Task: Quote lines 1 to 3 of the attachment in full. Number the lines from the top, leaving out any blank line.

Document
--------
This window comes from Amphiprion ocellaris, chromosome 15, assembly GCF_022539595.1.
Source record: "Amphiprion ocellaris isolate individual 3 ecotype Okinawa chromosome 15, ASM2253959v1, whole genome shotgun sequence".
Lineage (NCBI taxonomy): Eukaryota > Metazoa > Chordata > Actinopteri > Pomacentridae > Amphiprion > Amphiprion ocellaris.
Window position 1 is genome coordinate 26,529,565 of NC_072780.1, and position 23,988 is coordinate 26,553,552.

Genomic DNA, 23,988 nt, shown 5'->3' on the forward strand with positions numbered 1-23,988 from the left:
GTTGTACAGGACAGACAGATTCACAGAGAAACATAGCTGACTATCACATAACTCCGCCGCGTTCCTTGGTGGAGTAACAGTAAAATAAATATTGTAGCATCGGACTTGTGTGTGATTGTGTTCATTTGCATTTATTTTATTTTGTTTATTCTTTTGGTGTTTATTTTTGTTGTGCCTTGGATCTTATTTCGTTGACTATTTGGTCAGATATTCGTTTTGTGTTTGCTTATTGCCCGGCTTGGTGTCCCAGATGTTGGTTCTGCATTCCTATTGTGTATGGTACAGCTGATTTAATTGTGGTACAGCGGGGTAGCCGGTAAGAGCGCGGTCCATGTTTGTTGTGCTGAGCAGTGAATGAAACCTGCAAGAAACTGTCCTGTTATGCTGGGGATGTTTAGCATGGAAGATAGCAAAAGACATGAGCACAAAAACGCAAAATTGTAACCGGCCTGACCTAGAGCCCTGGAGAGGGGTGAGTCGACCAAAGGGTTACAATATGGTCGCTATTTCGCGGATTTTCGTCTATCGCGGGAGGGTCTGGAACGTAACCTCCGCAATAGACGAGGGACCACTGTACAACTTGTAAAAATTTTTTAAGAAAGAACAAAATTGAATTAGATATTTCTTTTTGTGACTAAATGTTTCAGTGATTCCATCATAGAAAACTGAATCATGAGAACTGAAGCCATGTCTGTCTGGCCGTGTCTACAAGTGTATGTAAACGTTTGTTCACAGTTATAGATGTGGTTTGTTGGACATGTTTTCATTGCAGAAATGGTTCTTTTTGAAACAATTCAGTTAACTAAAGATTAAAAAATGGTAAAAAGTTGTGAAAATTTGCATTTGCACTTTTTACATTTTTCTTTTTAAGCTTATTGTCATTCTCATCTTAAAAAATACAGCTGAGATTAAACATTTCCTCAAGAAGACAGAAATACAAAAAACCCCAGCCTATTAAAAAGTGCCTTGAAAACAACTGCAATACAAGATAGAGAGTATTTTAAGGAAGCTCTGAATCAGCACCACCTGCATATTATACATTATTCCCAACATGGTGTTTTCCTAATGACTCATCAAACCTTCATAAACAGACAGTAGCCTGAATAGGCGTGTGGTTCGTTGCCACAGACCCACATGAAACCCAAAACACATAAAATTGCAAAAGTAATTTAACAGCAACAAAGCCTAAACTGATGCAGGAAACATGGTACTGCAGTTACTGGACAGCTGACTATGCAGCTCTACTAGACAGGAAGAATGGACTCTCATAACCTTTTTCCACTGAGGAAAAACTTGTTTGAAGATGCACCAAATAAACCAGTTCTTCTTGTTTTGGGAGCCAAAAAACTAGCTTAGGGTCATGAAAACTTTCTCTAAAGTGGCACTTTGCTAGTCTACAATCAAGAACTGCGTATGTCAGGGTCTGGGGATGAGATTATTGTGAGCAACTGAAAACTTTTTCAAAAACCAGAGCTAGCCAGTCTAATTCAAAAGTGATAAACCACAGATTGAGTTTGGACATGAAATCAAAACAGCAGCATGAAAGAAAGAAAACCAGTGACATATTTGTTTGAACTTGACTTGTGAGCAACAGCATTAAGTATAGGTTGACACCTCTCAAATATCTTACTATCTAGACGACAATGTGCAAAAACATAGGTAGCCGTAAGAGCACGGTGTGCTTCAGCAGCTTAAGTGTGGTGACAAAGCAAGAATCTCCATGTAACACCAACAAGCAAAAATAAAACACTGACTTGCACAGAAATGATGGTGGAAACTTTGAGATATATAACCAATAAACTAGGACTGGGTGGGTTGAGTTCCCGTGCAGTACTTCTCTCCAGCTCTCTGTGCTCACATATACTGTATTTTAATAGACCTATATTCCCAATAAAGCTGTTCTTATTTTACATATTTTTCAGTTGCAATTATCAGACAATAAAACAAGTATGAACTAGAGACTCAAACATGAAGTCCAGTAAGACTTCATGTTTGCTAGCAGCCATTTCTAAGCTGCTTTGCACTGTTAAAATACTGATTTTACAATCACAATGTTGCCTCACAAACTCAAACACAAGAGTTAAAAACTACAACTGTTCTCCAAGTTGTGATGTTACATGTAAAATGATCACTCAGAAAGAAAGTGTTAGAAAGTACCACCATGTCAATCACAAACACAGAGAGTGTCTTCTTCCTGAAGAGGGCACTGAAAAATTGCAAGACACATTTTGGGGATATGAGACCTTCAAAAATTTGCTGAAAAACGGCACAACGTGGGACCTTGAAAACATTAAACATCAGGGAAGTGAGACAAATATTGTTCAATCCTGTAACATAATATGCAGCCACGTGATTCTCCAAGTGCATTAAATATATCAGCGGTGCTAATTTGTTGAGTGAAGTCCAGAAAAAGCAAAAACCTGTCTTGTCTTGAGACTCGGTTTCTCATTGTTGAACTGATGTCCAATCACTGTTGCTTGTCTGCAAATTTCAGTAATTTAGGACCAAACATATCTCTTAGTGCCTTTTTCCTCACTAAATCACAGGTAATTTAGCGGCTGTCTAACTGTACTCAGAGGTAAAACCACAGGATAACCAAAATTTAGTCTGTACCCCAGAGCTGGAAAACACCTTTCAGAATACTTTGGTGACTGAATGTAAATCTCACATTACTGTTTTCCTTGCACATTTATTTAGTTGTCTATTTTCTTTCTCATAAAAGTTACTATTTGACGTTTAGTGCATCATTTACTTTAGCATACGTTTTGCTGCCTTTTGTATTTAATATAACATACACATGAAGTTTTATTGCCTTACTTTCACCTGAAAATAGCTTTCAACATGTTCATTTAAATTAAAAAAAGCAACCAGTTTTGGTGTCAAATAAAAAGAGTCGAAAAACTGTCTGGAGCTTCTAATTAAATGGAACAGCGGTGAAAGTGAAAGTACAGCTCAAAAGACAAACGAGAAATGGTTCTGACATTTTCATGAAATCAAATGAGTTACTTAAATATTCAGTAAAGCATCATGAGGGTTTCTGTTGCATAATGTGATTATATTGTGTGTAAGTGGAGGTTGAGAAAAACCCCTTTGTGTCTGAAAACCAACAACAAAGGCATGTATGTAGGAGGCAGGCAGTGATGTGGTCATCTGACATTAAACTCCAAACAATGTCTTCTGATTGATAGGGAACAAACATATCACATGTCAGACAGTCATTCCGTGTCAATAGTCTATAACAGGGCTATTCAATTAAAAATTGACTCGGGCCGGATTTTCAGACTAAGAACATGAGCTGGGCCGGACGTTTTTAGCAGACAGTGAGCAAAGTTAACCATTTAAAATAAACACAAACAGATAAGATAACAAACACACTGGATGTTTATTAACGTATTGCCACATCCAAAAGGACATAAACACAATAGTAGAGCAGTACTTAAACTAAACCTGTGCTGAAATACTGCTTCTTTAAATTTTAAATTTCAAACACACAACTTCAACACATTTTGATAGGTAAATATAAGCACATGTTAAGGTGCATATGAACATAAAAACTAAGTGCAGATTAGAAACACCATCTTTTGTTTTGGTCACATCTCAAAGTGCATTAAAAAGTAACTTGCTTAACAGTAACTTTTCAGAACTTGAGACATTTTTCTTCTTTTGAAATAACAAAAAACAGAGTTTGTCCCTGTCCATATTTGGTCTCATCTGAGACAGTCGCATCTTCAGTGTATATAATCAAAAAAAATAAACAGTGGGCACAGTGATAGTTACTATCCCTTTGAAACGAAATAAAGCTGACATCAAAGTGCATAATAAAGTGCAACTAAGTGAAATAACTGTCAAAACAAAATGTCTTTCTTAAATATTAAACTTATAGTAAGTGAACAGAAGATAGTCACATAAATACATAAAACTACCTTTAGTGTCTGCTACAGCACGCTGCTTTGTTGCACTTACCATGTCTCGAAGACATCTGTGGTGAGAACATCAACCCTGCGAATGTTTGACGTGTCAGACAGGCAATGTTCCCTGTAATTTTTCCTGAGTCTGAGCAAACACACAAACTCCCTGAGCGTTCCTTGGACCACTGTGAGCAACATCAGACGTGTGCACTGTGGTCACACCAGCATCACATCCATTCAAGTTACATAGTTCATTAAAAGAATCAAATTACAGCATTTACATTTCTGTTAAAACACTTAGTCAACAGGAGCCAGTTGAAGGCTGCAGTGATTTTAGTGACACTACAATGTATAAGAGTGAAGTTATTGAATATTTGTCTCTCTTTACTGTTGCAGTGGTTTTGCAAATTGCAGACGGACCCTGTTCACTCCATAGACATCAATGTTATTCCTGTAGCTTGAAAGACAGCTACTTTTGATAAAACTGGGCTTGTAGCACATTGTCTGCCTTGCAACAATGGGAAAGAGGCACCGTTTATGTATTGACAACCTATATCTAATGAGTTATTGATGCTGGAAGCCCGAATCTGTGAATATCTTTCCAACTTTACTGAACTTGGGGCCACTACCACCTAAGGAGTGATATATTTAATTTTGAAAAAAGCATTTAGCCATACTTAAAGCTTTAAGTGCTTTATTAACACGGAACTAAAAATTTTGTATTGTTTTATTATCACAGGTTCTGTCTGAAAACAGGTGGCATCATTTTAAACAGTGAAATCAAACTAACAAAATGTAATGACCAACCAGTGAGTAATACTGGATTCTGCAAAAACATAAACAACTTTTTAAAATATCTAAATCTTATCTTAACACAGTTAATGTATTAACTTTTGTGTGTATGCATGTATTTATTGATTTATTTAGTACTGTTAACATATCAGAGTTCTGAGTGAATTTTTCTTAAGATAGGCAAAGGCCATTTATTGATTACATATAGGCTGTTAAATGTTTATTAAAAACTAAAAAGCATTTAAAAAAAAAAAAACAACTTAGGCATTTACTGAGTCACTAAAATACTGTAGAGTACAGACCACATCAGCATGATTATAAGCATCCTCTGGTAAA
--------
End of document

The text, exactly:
This window comes from Amphiprion ocellaris, chromosome 15, assembly GCF_022539595.1.
Source record: "Amphiprion ocellaris isolate individual 3 ecotype Okinawa chromosome 15, ASM2253959v1, whole genome shotgun sequence".
Lineage (NCBI taxonomy): Eukaryota > Metazoa > Chordata > Actinopteri > Pomacentridae > Amphiprion > Amphiprion ocellaris.